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Limerick TD calls for mandatory sentences in dangerous driving cases

A LIMERICK TD has called for the introduction of mandatory sentences for cases involving dangerous driving.

A LIMERICK TD has called for the introduction of mandatory sentences for cases involving dangerous driving.

Deputy Niall Collins made his comments in the Dail after he criticised the sentence handed down on a County Limerick man convicted of dangerous driving causing the death of a couple almost four years ago.

In January, Michael Harty, aged 30, of St Mary’s Terrace, Askeaton was found guilty following an eight-day trial at Limerick Circuit Court.

Harty, who is expected to appeal the conviction, was sentenced to five years imprisonment.

Maurice Hartnett, 61, and his wife Margaret, 59, who were from Ballingarry died following a head-on collision between Rathkeale and Askeaton on July 29, 2009.

Speaking during a Topical Issues debate, Deputy Collins said the case was one of a number of recent cases where the sentence imposed was “substantially less than the maximum level allowed by the law, despite the gravity of the case involved”.

Referring to the case of Michael Harty, Deputy Collins, said he did not believe justice had been served in the case.

“While the maximum sentence in these cases is ten years, with remission he will probably serve only four. The six children of the victims are left without their parents and the community they lived in has been robbed of their contribution. The convicted drunk driver will lose only four years of his life,” he said adding that there appeared to have been a number of aggravating factors in the case.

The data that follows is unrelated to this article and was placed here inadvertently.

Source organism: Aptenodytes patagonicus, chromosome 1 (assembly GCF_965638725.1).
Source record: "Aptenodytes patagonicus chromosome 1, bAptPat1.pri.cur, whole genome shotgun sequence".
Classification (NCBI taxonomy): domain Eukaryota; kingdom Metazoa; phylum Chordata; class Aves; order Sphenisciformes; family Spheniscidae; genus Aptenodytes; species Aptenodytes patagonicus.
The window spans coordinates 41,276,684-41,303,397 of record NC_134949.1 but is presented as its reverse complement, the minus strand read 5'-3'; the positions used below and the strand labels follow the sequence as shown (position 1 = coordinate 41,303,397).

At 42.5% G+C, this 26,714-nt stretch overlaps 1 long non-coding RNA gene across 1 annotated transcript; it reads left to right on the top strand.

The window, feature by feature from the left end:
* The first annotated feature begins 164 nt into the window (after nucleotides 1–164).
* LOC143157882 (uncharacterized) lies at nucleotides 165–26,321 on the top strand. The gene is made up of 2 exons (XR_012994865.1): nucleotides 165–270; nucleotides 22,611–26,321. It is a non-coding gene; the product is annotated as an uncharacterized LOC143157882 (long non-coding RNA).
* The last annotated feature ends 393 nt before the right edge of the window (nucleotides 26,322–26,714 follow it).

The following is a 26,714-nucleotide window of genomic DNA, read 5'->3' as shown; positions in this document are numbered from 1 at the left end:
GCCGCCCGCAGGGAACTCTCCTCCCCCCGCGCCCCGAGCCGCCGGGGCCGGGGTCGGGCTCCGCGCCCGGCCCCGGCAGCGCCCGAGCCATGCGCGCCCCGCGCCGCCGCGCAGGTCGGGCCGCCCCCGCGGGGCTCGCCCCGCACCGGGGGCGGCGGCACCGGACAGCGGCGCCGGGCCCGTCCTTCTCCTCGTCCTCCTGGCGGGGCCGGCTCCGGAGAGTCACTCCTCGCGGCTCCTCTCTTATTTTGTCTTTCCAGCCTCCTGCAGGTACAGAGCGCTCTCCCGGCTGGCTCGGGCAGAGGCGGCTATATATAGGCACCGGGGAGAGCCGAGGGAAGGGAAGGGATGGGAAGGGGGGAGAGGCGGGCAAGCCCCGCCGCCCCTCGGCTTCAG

“The convicted man had a record of endangering the community, with a number of previous convictions for dangerous driving and speeding. He pleaded not guilty but was driving on the wrong side of the road giving the victims no chance to avoid him,” he said.

In reply to the Limerick TD, Transport Minister Leo Varadkar said he did not propose introducing mandatory sentences for dangerous driving cases.

“Discretion must remain with the judge hearing the case so that when convicting a person and applying sanctions, recognition can be given to all the associated circumstances and a determination made that reflects those circumstances,” he told the Dail.

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